Highlights of LOCA PSA Sources of Uncertainty Model Feature/Assumption Sources of Uncertainty LOCA Frequency The appropriate set of LOCA frequencies to use in the PSA has fluctuated over time. An expert elicitation has been in progress to finally establish the range of LOCA frequencies. The expert elicitation does not consider difference of piping materials and thickness between CE and WEC designed units. Break Location From a deterministic viewpoint, the location of a break (particularly the smaller breaks), is significant as this parameter dictates the extent and rate of inventory loss, thus controlling the ability to refill the RCS. Uncertainty in break location (e.g., top versus bottom of piping) has significant potential risk impact as breaks in the upper portion of piping may allow long term RCS recirculation, while breaks at the bottom of the RCS piping may require using the emergency sump for long term heat removal. Break location considerations can also impact success criteria. Definition of Success Criteria Event success criteria are a function of several parameters including: Selection of the core decay heat model Deterministic break and two-phase modeling assumptions Assumptions associated with selection of the thermo-hydraulic model including the power profile Power profile selections are important because of the reliance of the acceptability on the Peak Cladding Temperature (PCT), which focuses the analysis on the worst fuel pin in the core. Typical power profiles with high peaks occur after xenon transients and represent only a small fraction of the core operating history (e.g., < 5%). There exists a 5% potential that combinations of initial conditions and plant parameters can result in the PCT potentially exceeding 2200 o F. Even under these extreme PCT conditions, there is still additional margin to the conditions needed to cause rapid zirconium-water oxidation. Therefore, the consequences of partial reduction in equipment performance may imply a small potential of localized fuel failure, but with low to modest radionuclide releases and not the more significant global core failures typically associated with “core damage” Selection of Mission Times In most instances selection of a 24-hour mission time conservatively biases-high component failure rates. AFW is only needed in MBLOCA and SBLOCA until the RCS is in shutdown cooling conditions (the typical end-state for a no-core-damage sequence). The AFW mission time will vary depending on how long the operators take to depressurize the RCS, particularly following MBLOCA and SBLOCA initiators. Using AFW to cool the RCS at 50oF/hour to shutdown cooling conditions implies a mission time on the order of four hours. In cases where RHR is not available, extended AFW operation is likely. The LOCA event progresses through several stages. Each stage has one or more sets of successful SSC sets and associated operating durations. Time to RAS varies based on plant design. For these small breaks, the time to RAS is primarily determined by the time spray(s) actuate(s). Sprays actuate for small breaks for all PWRs when fan coolers are unavailable. Many CE PWRs and ice-condenser WEC PWRs will actuate sprays upon SBLOCA as the containment-pressure actuation-setpoint is relatively low. At those plants, containment pressure comes up to the setpoint regardless of containment fan cooler status. Operator Actions As a result of the rapidity of the LOCA event, operator actions are few; operators are well trained in their implementation. In some instances, actions that are implemented are not required. Consequently, they are not usually a significant contributor to uncertainty. Equipment Characterization and Repair Likelihood In all but the most rigorous models, the ECCS pump fail-to-run is the likelihood that the pump does not meet its surveillance test (ASME Section XI, IWP) acceptance criteria. The IWP acceptance criteria are directly related to the Technical Specification requirement which in-turn is driven by the Appendix K analysis. Thus, a criteria based on declared INOPERABILITY over-predicts the likelihood that the pump fails to perform a realistically credible mitigating function. In LBLOCA, LPSI pumps start with the goal of rapidly refilling the lower plenum of the reactor pressure vessel as well as providing a continuous flow of coolant through the core. The lower reactor vessel plenum may (or may not) be empty following the blowdown phase. The amount of water in the lower plenum affects the amount of water injected by ECCS needed to achieve success.  As is typical in DBA studies. HVAC models typically neglect to credit the timing of the core-damage sequence and the transient nature of some of the room heat loads. Lack of room heat-up models often results in upwardly biased prediction of component failure. The likelihood of a relief valve failing to re-close is very low and this failure mode may not be explicitly modeled in PRAs. Stuck open relief valves in ECCS may lead to flow diversion problems. As the sites of flow diversion paths are typically small, the impact of flow diversion is not significant. LOCAs result in rapid inventory losses. Therefore, repair of equipment is not normally considered. However, analyses suggest that double-sequencing of EDG loads can be successfully completed. Timely EDG restarts make avoiding core damage possible for selected small LOCAs. PSAs assume high reliability of the ECCS sump. This evaluation is primarily based on a review of the plant design basis. Recent sump evaluations suggest the potential for sump clogging following larger LOCAs. This issue is not fully included in the scope of PSAs contemporary with this report. LOCA Phenomenology The design analyses conclude that control rods would insert following a licensing basis LOCA for W-3 and W-4 plants. The presence of rods may extend the time available for the operator to successfully implement alternate injection. In a CE-PWR, control rod insertion is not required for the larger break LOCAs as core power level is controlled in the short-term by rapid core voiding and in the long-term by injection of large amounts of boron via the ECCS. During a small LOCA core heat must be removed for some time and insertion of rods is considered required for event success at the lower end of the break range. Example calculations developed for advanced PWRs indicated that recriticality following RCP restart late in a SBLOCA event is unlikely. The concern is that an unborated slug from the sump goes into an unrodded (post-LOCA) RCS, or driven in upon a RCP restart. This event is of low significance and is not included in PRA models. The importance of post-LOCA hot-side/cold-side injection cooling schemes is uncertain. While the physics of precipitation is plausible, analyses performed for WEC PWRs suggest that mixing of core liquid with the downcomer liquid through the nozzle gap provides sufficient boric acid removal so as to avoid reaching the precipitation limit. Size of the LOCA, core peak power profile, component sequence order, and pipe line fill time determines the significance of the delayed AC power to the ECCS. The amount of delayed AC time allowed changes the way failures are counted for EDGs, e.g., the failure to start and connect the first load block in ten seconds is likely too restrictive of a criterion for PSA purposes. This may have a small impact on plant CDF. The RCS heat removal mechanisms vary according to LOCA break size. For large and medium LOCAs, the break size is large enough to remove energy at a rate higher than the decay heat rate plus heat transfer from RCS internals. The break flow is a two-phase mixture. Towards the smaller break range, energy removal through the break needs to be augmented by steam generator cooling. CE small break LOCA analyses indicate that RCP operation can alter the break range associated with success criteria. Continued pump operation drives increased amounts of inventory from the RPV while cooling the core in a frothy mixture. Following RCP shutdown, the low density froth rapidly collapses liquid level to well below the top of the core. The precise demarcation break-size (source of uncertainty) between small and medium depends upon equipment availability as well as equipment mitigation requirements. For example, increased injection of SI flow via more than one high head pump may increase the effectiveness of heat removal and hence decrease the range of break sizes that requires steam generator cooling as a means to depressurize the RCS. Depressurization is an extremely important aspect of mitigating a LOCA as the ECCS pumps for some plants are designed with shutoff heads only several hundred psi above steam generator secondary pressure.  The DBA LOCAs assume only one train of ECCS pumps is available. Other Signals and instrumentation: Some uncertainty may exist resulting from the level of detail related to SIAS generation; the high reliability of the ESFAS (SSPS) system suggests the impact on uncertainty is small. ReportDateSmall LOCA Medium LOCA Large LOCA Very Large LOCA (DEGB) WASH-140019751.0E-03   3.0E-04   1.0E-04   Subsumed into the Large LOCA 2.7E-038.0E-042.7E-04 NUREG/CR ‑ 3663 1984Plant Design CE PWR(primary coolant piping) WEC PWR(primary coolant piping) DEGB< 4.5E-13DEGB <6.3E-12 Leak< 2.3E-08Leak<2.0E-07 NUREG/CR ‑ 4550 19901.0E-03 5.0E-04-- NUPEC paper   19932.0E-046.0E-052.0E-05-- EPRI TR-10226619933.37E-031.08E-057.54E-06-- CEOG Task 94119973.0E-034.3E-054.4E-05 Based on NUREG/CR ‑ 3663 WCAP ‑ 15049 19987.0E-038.0E-043.0E-04For WEC Accumulator success criteria study NUREG/CR ‑ 5750 19995.0E-044.0E-055.0E-06-- RI-ISI results2001-- 1.57E-05-- NRC Revision2002-- 7.2E-06-- Expert Elicitation   2003, 2004 6.2E-03   1.6E-05<2.3E-06--   Median value   Median value   Median value   Includes Japanese plant data   Estimated values adjusted for mean (NOT FINAL). Results based on Calendar year. Lowered breaks impacted by inclusion of SGTR. Based on BWRs small piping should account for a ~ 5 x 10 -4 per calendar year LOCA frequency.   Estimate includes SGTRs. WEC estimates that SGTR frequency to be between 0.007 to 0.019 per operating year. Variation reflects the number of SGs per plant. It is estimated that, per calendar year values decrease from SGTR. (See WCAP ‑ 15955, “Steam Generator Tube Rupture PSA Notebook,” December 2002. Evolution of Mean LOCA Frequencies (Events per Plant Year) (Pipe break Contribution only) For the ECCS, the SI flow is directed into a common header, high or low pressure header (dependent on injection pump under consideration). The header accepts the pumped inventory and distributes the flow to the various RCS cold legs. This consideration is important when a valve located in the injection line is closed or a flow control valve (normally closed) does not open. WEC PWRs do not have flow control valves and the likelihood of an unavailable injection path is low. The header concept is important from several perspectives. 1.Failure or unavailability of a flowpath will increase the net system hydraulic resistance and reduce the SI flow to the vessel. Loss of injection flow may compromise event success. 2.Distribution of SI to all cold legs will assume that, for a cold leg LOCA, there are liquid inventory losses of injection water from the break. For example, during a large cold leg break LOCA in the ECCS headered plant with N cold legs, something greater than 1/N fractions of the injected inventory will spill directly into the containment (lower flow resistance into containment). PSAs typically consider 3 or 4 break size designations, i.e., VSLOCA, SBLOCA, MBLOCA and LBLOCA. The largest break is associated with the DBA DEGB. VSLOCAs may be important to ice-condenser PWRs as a result of low containment pressure actuation setpoints for the containment-spray system as well as the need for high-pressure recirculation to mitigate the event Key Uncertainties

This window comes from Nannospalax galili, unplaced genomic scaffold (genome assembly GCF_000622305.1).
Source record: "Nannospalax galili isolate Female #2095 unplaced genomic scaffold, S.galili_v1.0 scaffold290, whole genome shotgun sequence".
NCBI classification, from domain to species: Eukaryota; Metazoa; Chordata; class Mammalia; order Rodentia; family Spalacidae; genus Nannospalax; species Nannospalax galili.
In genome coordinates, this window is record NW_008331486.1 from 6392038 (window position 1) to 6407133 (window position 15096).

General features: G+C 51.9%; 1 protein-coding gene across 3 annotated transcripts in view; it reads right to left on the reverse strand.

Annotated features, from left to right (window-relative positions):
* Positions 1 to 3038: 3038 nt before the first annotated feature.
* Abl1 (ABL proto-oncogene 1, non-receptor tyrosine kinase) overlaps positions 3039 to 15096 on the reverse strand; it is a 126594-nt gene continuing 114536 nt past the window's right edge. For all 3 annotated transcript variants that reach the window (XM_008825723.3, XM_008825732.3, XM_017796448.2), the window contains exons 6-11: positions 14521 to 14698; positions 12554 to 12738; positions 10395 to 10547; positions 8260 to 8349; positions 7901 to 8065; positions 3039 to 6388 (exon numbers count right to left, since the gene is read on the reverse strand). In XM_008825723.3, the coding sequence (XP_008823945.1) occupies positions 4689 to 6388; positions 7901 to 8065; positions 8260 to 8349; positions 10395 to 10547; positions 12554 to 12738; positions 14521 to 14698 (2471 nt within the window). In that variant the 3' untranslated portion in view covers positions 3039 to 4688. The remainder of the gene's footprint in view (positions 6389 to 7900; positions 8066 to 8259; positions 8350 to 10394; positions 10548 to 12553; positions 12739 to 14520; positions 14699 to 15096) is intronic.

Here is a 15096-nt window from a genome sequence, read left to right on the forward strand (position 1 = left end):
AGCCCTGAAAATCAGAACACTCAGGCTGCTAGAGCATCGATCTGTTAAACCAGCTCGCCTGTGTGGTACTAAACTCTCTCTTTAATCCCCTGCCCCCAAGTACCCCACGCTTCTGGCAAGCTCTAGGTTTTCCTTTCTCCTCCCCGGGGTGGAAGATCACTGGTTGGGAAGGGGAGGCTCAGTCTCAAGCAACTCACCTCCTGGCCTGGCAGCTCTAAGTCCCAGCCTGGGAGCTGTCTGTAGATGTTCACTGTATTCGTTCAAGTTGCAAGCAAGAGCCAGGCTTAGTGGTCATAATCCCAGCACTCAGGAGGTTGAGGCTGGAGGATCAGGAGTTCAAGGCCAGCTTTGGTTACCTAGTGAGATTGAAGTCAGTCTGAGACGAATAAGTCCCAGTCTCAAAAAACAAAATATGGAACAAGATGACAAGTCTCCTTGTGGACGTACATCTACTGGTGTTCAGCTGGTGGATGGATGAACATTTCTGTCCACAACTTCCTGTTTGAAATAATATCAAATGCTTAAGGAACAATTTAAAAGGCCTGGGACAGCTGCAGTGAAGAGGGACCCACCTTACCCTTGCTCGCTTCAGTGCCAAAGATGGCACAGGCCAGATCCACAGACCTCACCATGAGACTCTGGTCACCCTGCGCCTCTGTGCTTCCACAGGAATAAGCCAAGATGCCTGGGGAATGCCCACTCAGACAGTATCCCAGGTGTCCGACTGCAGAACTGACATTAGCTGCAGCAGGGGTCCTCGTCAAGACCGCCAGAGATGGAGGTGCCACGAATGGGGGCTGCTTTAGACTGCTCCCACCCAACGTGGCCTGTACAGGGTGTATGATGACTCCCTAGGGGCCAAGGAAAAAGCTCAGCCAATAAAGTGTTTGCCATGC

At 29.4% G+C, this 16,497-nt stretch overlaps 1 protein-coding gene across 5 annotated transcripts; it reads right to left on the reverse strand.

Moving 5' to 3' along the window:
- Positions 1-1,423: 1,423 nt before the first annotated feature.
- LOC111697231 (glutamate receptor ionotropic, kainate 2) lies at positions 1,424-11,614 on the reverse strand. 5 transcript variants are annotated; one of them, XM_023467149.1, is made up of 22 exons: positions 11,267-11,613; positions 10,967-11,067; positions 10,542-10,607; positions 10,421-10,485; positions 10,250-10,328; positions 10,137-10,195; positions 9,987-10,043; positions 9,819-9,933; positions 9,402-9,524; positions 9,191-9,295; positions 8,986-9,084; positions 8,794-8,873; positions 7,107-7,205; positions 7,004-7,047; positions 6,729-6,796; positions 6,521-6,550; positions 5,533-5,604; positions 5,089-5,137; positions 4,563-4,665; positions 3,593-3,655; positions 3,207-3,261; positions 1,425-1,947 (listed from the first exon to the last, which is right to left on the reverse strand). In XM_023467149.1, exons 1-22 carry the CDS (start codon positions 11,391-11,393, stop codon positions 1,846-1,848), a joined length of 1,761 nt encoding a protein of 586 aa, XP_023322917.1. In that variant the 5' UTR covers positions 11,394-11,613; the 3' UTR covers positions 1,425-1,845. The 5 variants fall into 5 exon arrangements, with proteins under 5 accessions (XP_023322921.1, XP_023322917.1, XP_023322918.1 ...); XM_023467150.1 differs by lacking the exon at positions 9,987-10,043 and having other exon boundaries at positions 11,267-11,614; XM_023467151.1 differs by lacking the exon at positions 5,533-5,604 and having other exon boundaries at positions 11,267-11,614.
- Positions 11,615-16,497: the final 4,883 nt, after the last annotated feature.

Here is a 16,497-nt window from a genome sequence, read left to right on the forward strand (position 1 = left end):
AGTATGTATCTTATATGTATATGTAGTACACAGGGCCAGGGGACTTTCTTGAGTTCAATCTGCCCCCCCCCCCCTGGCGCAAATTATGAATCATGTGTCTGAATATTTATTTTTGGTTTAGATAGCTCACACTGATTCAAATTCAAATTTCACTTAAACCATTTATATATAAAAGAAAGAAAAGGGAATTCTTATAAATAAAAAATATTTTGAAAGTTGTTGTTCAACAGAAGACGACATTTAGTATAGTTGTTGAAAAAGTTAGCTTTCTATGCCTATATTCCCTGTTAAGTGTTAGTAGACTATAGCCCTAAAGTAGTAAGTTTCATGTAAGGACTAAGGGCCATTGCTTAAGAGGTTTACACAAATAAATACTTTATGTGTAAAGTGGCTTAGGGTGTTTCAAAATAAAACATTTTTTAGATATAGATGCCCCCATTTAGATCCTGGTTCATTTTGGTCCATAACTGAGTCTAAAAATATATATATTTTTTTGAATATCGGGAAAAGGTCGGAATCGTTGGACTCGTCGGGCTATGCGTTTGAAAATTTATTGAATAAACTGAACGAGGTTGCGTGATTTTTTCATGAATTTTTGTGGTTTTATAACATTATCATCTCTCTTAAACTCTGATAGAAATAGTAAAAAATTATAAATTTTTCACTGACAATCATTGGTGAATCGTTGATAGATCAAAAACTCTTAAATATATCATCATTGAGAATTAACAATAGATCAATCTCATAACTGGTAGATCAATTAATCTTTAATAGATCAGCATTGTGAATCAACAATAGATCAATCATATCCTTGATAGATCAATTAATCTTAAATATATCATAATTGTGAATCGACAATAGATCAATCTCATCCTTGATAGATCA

Key Assumptions The simplest PRA would estimate the frequency of any type of LOCA – lumping the very smallest hole in the RCS to the very largest. That is, make a frequency estimate of any event that directly or indirectly caused water to exit from the RCS faster than the pressurizer level control system could accommodate. SGTRs and ISLOCAs are special classes of LOCA because instead of discharging RCS water into containment (available for recirculation), RCS water escapes into the atmosphere or into the auxiliary building respectively. The PRA model would then have to determine the availability and reliability of the SSCs that can allow the operators to restore inventory control and establish long-term cooling. At a simple level, to achieve success (because the LOCA could be of any size), the event tree would have to include AFW and all the ECCS SSCs from HPSI to LPSI to CS to the safety-injection tanks, not to mention the support systems like air, cooling water, and electric power. PRA analysts with even limited experience in estimating core-damage frequency (CDF) can see that this model could come up with a valid estimate of CDF, but that the model would assign nearly equal importance to all of the SSCs designed to help the operators restore inventory control and establish long-term RCS cooling. In fact, this is the situation in deterministic modeling that simplifies the PRA problem by employing “defense-in-depth” and guarding against “the worst single-active-failure.” Some of the LOCAs are so small that the availability and reliability of accumulator tanks are not relevant to a large fraction of the LOCAs captured by the lumped LOCA frequency. A sophisticated PRA model will not penalize the results by requiring all SITs to be available and reliable for SBLOCAs and SGTRs. In fact, including SITs in the SSC success set for small LOCAs has the perverse effect of lowering the core-damage frequency estimate because the SITs are inherently reliable. The PRA model can instead set up LOCA initiators that occur at a nearly infinite number of locations around the RCS. Fortunately for the PSA analyst, there relatively few permutations of AFW and ECCS equipment that can successfully restore RCS inventory and maintain long-term cooling. A rigorous model would be built by determining the frequency of LOCA break sizes that can be accommodated by each permutation of SSCs that can successfully restore RCS inventory and maintain long-term cooling. The LOCA break sizes that can be accommodated by a particular set of SSCs depends on assumptions surrounding the behavior of the water contained in the RCS after the break occurs. There are a few key features of a thermo-hydraulic model that dictate whether or not an SSC will be helpful in restoring inventory control and establishing long-term cooling. For instance the size of the hole dictates how quickly RCS pressure falls below the shutoff head of HPSI pumps. The location of the break changes how fast the water level in the core barrel drops (e.g., cold-leg breaks empty the reactor pressure vessel faster than a hot-leg break). More subtle assumptions in the thermo-hydraulic model determine the mass of water in the lower plenum of the reactor vessel at the end of the blowdown phase. That amount of water determines how much water the ECCS has to put back into the RCS to recover the core. Of course, neutronics dictates how long the fuel can remain uncovered yet retain its structural integrity, and thus the flow rate ECCS needs to achieve in order to avoid core-damage. Some of the LOCAs are a result of general transients that cause the primary safety-relief valves to lift. As those types of valves have a random chance of sticking open, the general transient can induce a LOCA putting demands on the same large set of SSCs mentioned above.